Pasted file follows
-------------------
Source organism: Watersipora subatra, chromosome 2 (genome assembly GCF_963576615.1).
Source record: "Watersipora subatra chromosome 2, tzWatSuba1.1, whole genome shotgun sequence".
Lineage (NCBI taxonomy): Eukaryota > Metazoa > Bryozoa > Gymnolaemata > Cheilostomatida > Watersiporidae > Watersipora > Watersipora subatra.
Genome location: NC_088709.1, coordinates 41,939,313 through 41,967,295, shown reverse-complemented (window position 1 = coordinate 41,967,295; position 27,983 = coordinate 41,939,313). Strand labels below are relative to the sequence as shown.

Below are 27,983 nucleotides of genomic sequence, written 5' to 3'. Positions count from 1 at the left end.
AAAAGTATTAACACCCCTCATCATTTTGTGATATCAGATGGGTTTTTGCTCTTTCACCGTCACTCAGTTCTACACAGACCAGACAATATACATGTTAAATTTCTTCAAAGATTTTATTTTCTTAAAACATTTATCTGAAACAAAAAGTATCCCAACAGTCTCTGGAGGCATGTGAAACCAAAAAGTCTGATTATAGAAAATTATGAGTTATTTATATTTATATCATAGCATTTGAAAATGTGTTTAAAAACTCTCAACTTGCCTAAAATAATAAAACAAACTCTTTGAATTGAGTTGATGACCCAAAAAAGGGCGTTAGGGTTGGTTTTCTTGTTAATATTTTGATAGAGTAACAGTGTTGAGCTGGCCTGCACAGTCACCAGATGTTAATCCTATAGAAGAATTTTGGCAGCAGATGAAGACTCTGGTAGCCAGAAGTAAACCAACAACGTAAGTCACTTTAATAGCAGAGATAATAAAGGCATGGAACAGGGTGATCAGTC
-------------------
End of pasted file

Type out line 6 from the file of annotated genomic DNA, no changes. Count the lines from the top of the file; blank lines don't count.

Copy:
AAAAGTATTAACACCCCTCATCATTTTGTGATATCAGATGGGTTTTTGCTCTTTCACCGTCACTCAGTTCTACACAGACCAGACAATATACATGTTAAATTTCTTCAAAGATTTTATTTTCTTAAAACATTTATCTGAAACAAAAAGTATCCCAACAGTCTCTGGAGGCATGTGAAACCAAAAAGTCTGATTATAGAAAATTATGAGTTATTTATATTTATATCATAGCATTTGAAAATGTGTTTAAAAACTCTCAACTTGCCTAAAATAATAAAACAAACTCTTTGAATTGAGTTGATGACCCAAAAAAGGGCGTTAGGGTTGGTTTTCTTGTTAATATTTTGATAGAGTAACAGTGTTGAGCTGGCCTGCACAGTCACCAGATGTTAATCCTATAGAAGAATTTTGGCAGCAGATGAAGACTCTGGTAGCCAGAAGTAAACCAACAACGTAAGTCACTTTAATAGCAGAGATAATAAAGGCATGGAACAGGGTGATCAGTC